On January 1, 2020, the USGA Handicap System was officially replaced with the World Handicap System (WHS). 


The WHS unifies six different handicap systems into a single system and enables golfers of different ability to play and compete on a fair and equitable basis, in any format, on any course, anywhere in the world. 


While many of the Rules of Handicapping will remain the same, there are some significant changes that you need to be aware of when posting scores. We have highlighted the more important changes below. 


We’ve also posted this information, along with a couple of attachments from the USGA with a more detailed explanation of all of the changes on our Golf Course Information web page. 


Changes to the Handicap System

  • Your Handicap Index will be calculated differently: The Handicap Index calculation has been altered so that it is more responsive to good scores, which will allow a player’s Handicap Index to better represent their demonstrated ability, as well as the consistency of their scores. 
    • Your Course Handicap will change: In the new system, your Course Handicap will be the number of strokes needed to “Play to the Par” from the “Tees Being Played.” Par is a term that resonates with golfers, so setting “Par” as the benchmark for a Course Handicap adds simplicity to handicapping. 
    • Playing Handicap: When competing, you will also have what’s referred to as a “Playing Handicap” which will represent the number of strokes a player receives in a competition as it factors in other variables, such as different formats and Handicap Allowance. 
    • Your Handicap Index will be revised DAILY: Handicaps will now be revised daily in order to provide a fairer indication of a player’s ability in the moment. Note: A daily handicap revision also eliminates the need for a trend handicap. 
    • Maximum Hole Score for Handicap Purposes: (replaces Equitable Stroke Control): The maximum hole score for each player will be limited to a NET DOUBLE BOGEY. The calculation is simple. Par + 2 + any Handicap Strokes you receive on that hole. Please take special note: Net Double Bogey is based on your “COURSE” Handicap for the given course/tee you are playing. It is NOT based on your Handicap “Index” NOR your “Playing Handicap” (above). This means that you need to know your “Course Handicap” when posting scores. 
    • A 9-Hole Handicap Index (N) will no longer exist: In the new system, 9-hole scores are combined in the order that they are received and used to produce an 18-hole Score Differential. A player’s Handicap Index will be interchangeable for both 9-hole and 18-hole play and the method for calculating a Handicap Index will now be the same whether a player submits all 9-hole scores, 18-hole scores or a combination of both. Please take special note: In order to submit a 9-hole score, a player must play 7 to 13 holes under the Rules of Golf. When 14 or more holes are played, the score submitted qualifies as an 18-hole score. 
    • Playing Conditions Calculation (PCC): The new system has an adjustment to all scores submitted for a particular course if abnormal course or weather conditions cause scores to be unusually high or low on a given day. The PCC is an automatic procedure by the computation service that compares the scores submitted on the day against expected scoring patterns. Since the PCC will use scores submitted daily, it is crucial that scores are posted on the same day of play.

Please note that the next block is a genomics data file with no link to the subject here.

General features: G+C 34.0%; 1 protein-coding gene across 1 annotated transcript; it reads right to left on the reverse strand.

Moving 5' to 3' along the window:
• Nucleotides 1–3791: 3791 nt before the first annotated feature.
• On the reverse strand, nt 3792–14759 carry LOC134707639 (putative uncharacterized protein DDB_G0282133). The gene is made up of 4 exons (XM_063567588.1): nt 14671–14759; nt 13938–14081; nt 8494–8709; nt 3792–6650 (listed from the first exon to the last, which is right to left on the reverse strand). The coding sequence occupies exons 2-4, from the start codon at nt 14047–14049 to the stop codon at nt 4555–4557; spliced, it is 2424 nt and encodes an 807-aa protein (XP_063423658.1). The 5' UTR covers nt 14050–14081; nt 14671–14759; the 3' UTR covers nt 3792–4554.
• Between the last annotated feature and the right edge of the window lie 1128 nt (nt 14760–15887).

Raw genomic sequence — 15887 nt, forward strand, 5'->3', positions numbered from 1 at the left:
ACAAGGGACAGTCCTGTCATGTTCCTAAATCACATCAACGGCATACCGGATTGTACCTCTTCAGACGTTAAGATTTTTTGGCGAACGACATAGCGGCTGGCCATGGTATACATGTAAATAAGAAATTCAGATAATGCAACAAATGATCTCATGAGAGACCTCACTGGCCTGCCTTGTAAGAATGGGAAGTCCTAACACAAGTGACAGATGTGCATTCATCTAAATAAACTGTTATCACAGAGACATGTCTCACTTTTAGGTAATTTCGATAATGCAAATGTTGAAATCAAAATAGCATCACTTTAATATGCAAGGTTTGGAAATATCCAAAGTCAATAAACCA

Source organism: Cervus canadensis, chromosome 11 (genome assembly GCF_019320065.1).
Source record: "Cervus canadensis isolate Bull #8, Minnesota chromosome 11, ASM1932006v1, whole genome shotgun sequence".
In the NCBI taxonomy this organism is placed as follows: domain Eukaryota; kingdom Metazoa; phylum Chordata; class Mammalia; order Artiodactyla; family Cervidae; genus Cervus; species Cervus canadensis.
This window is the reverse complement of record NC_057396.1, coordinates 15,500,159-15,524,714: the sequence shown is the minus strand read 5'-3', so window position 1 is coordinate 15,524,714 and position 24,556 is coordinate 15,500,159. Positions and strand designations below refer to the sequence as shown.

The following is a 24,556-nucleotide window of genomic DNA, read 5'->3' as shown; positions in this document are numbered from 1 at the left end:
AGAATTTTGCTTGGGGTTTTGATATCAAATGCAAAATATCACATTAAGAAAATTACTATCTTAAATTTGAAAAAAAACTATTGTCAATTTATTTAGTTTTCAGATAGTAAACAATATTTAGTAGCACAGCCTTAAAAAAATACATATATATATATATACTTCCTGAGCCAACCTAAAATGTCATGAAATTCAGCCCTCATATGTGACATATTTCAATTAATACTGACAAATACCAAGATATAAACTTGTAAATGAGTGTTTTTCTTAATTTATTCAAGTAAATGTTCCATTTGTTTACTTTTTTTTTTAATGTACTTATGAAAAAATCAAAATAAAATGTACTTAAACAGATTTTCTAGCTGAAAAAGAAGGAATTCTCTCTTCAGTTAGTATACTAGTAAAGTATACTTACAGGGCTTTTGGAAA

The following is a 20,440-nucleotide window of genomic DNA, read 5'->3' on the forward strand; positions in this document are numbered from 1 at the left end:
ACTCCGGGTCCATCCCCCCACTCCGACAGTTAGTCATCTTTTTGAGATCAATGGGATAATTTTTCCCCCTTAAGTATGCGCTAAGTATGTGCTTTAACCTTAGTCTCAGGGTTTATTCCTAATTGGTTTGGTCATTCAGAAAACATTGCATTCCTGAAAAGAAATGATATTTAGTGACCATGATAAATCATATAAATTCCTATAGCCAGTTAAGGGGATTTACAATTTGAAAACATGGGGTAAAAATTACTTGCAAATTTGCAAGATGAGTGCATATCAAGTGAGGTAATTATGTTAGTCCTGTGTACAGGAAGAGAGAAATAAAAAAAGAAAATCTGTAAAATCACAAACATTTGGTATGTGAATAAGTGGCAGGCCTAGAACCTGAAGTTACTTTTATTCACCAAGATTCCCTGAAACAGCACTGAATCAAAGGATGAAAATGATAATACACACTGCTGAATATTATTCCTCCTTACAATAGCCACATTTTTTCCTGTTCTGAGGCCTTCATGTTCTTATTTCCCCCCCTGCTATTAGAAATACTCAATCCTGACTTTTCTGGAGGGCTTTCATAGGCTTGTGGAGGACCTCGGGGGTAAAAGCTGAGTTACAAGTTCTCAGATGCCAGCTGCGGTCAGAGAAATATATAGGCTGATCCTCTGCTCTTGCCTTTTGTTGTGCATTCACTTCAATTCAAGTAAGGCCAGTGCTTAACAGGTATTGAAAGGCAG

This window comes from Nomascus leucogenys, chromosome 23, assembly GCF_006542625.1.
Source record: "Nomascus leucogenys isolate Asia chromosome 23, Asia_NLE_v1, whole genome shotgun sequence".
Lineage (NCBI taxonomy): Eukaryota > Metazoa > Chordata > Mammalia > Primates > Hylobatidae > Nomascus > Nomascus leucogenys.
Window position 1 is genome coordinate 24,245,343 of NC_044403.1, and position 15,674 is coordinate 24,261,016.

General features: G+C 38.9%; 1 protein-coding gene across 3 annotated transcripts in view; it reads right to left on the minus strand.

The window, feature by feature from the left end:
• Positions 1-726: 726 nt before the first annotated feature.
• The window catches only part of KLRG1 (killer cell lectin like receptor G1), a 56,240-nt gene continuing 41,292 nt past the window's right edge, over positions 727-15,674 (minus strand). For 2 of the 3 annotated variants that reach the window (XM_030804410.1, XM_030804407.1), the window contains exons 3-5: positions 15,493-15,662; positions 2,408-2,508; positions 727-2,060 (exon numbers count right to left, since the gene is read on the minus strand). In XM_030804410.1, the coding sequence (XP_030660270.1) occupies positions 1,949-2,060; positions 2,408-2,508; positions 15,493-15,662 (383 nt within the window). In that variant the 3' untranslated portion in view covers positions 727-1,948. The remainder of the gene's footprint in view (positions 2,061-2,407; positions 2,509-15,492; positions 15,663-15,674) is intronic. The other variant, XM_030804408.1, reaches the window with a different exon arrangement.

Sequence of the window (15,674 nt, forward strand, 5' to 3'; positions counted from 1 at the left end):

• PCC and Course Ratings: The PCC will also be used to identify if the Course Rating of a golf course needs to be reviewed by the local Authorized Golf Association. Because the PCC is designed to be conservative, if adjustments are taking place more frequently, the Course Rating may not be accurately representing the difficulty of the golf course. This is another reason why scores should be posted the same day you play. 
  • No more Adjustment when Competing from Different Tees: The new course Handicap Calculation will allow players to compete from different tees without any additional adjustment since all players will have the same benchmark. It’s worth noting that if the tees were to have a different Par an additional adjustment would be necessary. But this is not the case at Hobbit’s Glen Golf Club, as all of the tees have a Par of 72. 
    • Timely Submission of Scores: Due to the implementation of Daily Revisions and the PCC, the importance of TIMELY SUBMISSION OF SCORES will be a vital part of ensuring the integrity of the new Handicap System. By submitting scores the day you play, you ensure that your Handicap Index will be a responsive and up-to-date indicator of your ability. No excuses anymore, please be sure to post all of your scores the same day you play! 
  • New Handicap Controls: The new system will make handicap manipulation more difficult by limiting an extreme upward movement of a Handicap Index with an automatically and immediate reduction in a Handicap Index when a player records an exceptional score (not just a tournament score) of least 7 strokes better than their Target Score. The controls include soft and hard caps along with exceptional score reductions. Tournament scores are no longer a distinction. These safeguards will help provide greater integrity within the system and promote fun and fair play for all golfers. 
  • Handicap Monitoring: A player must have a Handicap Index to be eligible for competition. It’s important to remember that having a Handicap Index is not a right, it is a privilege. Moving forward, the Handicap Committee will be making a concerted effort to monitor each member’s handicap and may move to adjust handicap, suspend or withdraw tournament playing privileges, if warranted. 

Helpful Links: 

USGA WHS Changes Summary 

USGA WHS Changes with Images